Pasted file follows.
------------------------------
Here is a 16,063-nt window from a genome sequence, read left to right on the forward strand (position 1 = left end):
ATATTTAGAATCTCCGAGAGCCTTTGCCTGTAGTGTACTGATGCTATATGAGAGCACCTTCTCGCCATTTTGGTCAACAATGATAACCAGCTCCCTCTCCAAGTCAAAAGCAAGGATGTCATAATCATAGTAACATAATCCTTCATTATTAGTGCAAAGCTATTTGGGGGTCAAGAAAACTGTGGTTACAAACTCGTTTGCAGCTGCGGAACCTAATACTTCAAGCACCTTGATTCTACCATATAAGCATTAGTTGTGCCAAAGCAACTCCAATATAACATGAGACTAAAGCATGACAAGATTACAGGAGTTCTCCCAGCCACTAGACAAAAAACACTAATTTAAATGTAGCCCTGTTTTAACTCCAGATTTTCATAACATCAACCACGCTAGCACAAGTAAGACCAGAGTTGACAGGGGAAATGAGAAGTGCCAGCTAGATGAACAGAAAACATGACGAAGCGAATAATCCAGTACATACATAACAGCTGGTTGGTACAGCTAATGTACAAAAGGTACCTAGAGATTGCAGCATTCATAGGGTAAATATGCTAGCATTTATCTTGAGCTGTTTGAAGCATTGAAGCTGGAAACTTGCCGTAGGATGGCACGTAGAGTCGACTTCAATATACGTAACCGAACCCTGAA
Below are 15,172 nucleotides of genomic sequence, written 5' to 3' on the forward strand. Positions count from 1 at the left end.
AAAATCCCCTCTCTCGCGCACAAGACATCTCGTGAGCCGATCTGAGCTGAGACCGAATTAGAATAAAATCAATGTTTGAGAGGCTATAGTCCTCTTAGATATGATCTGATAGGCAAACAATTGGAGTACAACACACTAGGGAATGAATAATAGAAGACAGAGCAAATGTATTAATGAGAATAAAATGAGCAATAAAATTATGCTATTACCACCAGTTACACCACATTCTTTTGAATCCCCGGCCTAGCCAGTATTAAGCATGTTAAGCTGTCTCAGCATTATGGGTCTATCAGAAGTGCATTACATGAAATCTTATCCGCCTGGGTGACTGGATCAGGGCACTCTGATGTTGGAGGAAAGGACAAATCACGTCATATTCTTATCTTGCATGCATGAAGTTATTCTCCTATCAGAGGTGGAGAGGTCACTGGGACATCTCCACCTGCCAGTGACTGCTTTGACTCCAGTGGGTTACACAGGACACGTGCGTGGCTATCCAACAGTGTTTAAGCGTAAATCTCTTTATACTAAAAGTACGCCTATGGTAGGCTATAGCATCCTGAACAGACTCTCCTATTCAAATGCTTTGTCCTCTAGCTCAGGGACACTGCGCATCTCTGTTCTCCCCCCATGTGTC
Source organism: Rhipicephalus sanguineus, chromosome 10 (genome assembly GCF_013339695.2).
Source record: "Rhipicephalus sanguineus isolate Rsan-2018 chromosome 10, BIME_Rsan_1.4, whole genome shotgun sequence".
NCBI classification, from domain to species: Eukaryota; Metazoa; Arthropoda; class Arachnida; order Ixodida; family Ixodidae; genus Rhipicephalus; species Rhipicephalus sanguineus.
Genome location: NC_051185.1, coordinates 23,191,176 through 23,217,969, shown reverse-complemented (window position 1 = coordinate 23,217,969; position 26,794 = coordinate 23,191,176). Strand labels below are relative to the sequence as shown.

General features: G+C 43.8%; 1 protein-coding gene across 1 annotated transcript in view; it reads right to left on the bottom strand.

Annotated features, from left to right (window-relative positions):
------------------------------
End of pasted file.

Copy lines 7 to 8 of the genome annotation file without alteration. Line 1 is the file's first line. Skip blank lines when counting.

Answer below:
NCBI classification, from domain to species: Eukaryota; Metazoa; Arthropoda; class Arachnida; order Ixodida; family Ixodidae; genus Rhipicephalus; species Rhipicephalus sanguineus.
Genome location: NC_051185.1, coordinates 23,191,176 through 23,217,969, shown reverse-complemented (window position 1 = coordinate 23,217,969; position 26,794 = coordinate 23,191,176). Strand labels below are relative to the sequence as shown.